When George Bush talks to the American "folk" of getting bin Laden, "dead or alive" it strikes a cultural chord, and he acts out the role of world sheriff. In this respect there is no reason for us to think of him 'pretending' to be in this role. He is not consciously acting. Nor is he probably being advised to do this by a PR company. He is acting out how he sees an American archetype. As long as he is winning he is understandable and immensely popular. (Just as bin Laden appears to be seeking to act out the David versus Goliath archetype, a romantic Che Guevara or Robin Hood character for frustrated Muslim communities).

So how is this mass psychology to be managed to support a war? Well, it is not too difficult:

"A poll conducted last week in the United States by the Pew Research Centre for the People and the Press found that 80% of people felt that censorship of the news from Afghanistan was a "good idea".

The unanimously supportive coverage given to the war by all the main news media in the US has also won approval, with 69% saying that the news media "stand up for America", compared with 43% who thought that they did so before the attacks......

"Every country in times of crisis or war can generally rely on a supportive media - as happened in the United Kingdom during the "Gotcha!" phase of the Falklands War - but a growing number of American commentators are expressing disquiet at what they feel is a lack of information which the media may deem in some way harmful or unpatriotic.....

..........Leslie Bennetts, writing in the current edition of Vanity Fair, says that "Americans like a simple storyline that makes it easy to decide who the good guys are and who the bad guys are and the byzantine tangle of international politics, Islamic fundamentalism and American foreign policy is making many citizens unused to grappling with such headache-inducing complexities want to throw up their hands."

Bennetts suggests that "American newspapers and television companies have reduced their foreign coverage by 70 to 80% during the last 15 to 20 years in response to corporate demands for profits."

Consequently, the public is unaware of much of what is happening elsewhere in the world.

(Duncan Campbell "Where no news is good news" The Guardian, December 5th 2001).

Although Chomsky stresses, with reason, the way in which the media interprets and limits what information is presented to people it is therefore equally the case that the media presents its story to a public with genre based world views that manages feelings in a reassuring way.

It is a world in which fact and fiction are difficult to distinguish. Researchers of the media have noted the phenomena that, in their "para-social relationships" with TV stars, people can lose touch with the distinction between fiction and reality. ".....the distinction between soap characters and real-life celebrities may be considerably blurred....Indeed there are numerous reports of soap characters being treated by the general public as though 'in character'. For example, when a character experiences misfortune in a story line, television companies are often besieged with flowers and letters from viewers. It is reported that during the first five years of his appearance in the popular series Marcus Welby M.D., actor Robert Young received over a quarter of a million letters from viewers, asking for medical advice." ( David Giles "Illusions of Immortality. A Psychology of Fame and Celebrity" MacMillan Press, 2000. p.64).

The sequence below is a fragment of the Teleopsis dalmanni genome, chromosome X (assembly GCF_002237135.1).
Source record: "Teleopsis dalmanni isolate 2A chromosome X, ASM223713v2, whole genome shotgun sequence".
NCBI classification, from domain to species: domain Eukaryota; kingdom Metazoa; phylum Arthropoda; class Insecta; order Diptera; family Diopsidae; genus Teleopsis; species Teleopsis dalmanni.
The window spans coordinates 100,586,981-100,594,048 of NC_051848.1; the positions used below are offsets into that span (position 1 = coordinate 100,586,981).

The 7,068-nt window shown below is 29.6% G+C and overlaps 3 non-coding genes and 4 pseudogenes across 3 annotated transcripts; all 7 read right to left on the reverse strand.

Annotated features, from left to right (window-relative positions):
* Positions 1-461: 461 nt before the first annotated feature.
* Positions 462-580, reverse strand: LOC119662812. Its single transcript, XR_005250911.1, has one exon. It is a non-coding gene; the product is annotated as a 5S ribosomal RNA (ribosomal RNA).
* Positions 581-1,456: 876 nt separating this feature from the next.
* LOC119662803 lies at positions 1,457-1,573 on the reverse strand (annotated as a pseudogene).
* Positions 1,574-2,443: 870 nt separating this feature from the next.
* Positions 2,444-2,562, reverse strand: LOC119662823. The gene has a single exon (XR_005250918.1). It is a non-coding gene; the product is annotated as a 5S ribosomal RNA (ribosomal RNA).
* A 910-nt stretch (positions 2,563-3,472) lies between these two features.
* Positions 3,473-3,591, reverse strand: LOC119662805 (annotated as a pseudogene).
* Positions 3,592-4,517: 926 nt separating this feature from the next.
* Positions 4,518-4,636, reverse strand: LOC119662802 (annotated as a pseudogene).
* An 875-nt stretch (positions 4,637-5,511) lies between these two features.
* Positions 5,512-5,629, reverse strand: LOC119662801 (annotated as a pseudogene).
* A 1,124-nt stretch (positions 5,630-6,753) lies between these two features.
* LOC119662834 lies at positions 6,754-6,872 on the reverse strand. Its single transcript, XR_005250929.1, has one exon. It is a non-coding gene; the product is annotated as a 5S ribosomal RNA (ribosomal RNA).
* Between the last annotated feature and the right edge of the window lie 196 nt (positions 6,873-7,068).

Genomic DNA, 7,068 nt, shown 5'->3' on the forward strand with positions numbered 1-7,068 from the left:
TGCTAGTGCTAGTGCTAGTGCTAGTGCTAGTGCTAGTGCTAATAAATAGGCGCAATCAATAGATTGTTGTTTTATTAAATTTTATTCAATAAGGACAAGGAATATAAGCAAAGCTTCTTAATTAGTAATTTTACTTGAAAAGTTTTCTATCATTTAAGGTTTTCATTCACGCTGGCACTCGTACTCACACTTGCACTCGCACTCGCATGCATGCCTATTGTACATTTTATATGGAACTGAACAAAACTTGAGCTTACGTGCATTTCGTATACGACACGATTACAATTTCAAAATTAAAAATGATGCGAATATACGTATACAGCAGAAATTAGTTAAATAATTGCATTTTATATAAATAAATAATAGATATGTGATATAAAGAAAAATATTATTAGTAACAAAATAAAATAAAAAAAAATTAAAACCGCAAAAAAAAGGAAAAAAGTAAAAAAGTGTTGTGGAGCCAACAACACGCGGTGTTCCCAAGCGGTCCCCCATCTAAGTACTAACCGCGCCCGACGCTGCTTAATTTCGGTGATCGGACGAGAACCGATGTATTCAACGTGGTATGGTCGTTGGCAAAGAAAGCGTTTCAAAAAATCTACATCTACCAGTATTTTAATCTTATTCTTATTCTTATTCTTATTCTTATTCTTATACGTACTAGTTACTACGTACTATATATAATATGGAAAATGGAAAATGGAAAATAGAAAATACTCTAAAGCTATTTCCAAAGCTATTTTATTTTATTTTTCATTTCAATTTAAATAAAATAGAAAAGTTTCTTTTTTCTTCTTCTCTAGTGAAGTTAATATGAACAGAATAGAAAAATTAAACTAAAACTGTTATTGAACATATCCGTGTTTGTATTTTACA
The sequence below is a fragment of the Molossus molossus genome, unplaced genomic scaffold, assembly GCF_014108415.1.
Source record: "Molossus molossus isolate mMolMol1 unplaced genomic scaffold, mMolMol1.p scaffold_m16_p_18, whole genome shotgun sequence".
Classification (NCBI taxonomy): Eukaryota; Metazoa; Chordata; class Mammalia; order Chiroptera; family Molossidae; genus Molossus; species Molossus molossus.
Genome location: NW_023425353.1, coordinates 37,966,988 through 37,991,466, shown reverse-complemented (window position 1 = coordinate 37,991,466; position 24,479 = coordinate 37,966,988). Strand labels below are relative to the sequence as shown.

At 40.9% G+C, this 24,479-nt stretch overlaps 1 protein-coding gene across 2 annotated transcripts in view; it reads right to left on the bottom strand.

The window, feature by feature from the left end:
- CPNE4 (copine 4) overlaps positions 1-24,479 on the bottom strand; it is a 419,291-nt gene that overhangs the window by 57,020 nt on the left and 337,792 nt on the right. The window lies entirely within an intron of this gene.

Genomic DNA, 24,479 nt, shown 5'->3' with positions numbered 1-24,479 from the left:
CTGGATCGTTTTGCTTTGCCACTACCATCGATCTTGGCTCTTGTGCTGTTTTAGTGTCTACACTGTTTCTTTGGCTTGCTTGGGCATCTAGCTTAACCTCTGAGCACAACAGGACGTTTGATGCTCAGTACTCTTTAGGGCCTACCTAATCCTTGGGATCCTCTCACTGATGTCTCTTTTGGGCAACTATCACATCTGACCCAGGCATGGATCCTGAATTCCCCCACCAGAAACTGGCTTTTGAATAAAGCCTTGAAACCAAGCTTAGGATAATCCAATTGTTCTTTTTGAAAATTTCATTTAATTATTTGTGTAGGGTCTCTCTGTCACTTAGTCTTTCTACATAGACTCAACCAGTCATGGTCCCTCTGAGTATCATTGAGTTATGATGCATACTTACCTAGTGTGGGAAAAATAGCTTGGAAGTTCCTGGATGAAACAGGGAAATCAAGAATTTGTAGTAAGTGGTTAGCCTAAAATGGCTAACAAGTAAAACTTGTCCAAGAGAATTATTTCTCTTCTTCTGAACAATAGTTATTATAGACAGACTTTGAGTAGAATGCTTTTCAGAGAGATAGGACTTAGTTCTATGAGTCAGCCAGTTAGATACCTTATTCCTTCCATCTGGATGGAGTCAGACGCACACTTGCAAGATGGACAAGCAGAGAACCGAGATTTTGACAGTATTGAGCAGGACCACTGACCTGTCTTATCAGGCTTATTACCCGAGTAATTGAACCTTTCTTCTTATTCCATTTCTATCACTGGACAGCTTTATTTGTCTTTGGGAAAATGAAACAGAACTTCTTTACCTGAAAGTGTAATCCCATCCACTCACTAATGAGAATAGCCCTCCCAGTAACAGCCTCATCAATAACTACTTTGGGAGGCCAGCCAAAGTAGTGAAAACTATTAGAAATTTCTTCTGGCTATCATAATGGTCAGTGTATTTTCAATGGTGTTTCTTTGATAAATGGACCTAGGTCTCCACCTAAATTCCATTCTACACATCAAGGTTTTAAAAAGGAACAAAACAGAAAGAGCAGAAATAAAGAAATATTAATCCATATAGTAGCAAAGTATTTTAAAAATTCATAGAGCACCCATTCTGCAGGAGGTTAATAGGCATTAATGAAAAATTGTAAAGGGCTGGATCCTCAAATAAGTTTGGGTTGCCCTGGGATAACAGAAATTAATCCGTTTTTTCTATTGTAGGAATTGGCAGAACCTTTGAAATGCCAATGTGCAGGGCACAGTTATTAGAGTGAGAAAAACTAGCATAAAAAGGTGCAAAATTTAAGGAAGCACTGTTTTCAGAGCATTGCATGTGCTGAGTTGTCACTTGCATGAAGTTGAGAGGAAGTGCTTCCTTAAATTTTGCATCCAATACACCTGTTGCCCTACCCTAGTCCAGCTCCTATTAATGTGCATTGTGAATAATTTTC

This being the case, it seems obvious to surmise that many people are going to be incredibly susceptible to created story lines and narratives deliberately constructed to bamboozle them to believe comforting lies.

Special effects - the new technologies of fiction

At the time the Teach In was happening in Nottingham the news was focused on the bin Laden video tape. Information that became available, in the debate about this tape, made me aware, that there is a whole new dimension to the 'manufacture of consent'. As we know, there is now a discussion (in the British and Arab media, if not in the USA) about whether it is an elaborate fake, that has been partly cooked up with electronic wizardry, whether it was set up as a sting by the CIA, or whether it genuinely shows bin Laden and his followers - euphoric at the idea that Allah is right behind the carnage that they have planned and executed.

For the purposes of this article I am less concerned as to what has actually happened in this particular video, as by the new possibilities for manipulating people's perceptions of the reality, that have been revealed by the case. The implications, it seems to me, are that it in the future it will be even more difficult to tell fact from fantasy in the public realm. This is especially so, when we think about the significance of reports, that Hollywood script writers have been offering to help sell the "right message" about the 'war on terrorism'. It appears to be technically possible for anyone that has the resources to frame their enemies, to be able to get their enemies to "act" in the movie that incriminates them, with other people writing the script, and moving their mouths. New technologies of image and sound manipulation by computers are likely to give the powers-that-be an even greater repertoire for distorting mass perceptions of reality to serve their interests. According to an article in the Guardian:

Sean Broughton, director of the London-based production company Smoke and Mirrors and one of Britain's leading experts on visual effects, said it would be relatively easy for a skilled professional to fake a video of Bin Laden.

The first step would be to transfer images shot on videotape on to film tape. Distortion or "noise" and graininess would be removed. A "morphing package" would then be used to manipulate the image on a computer screen.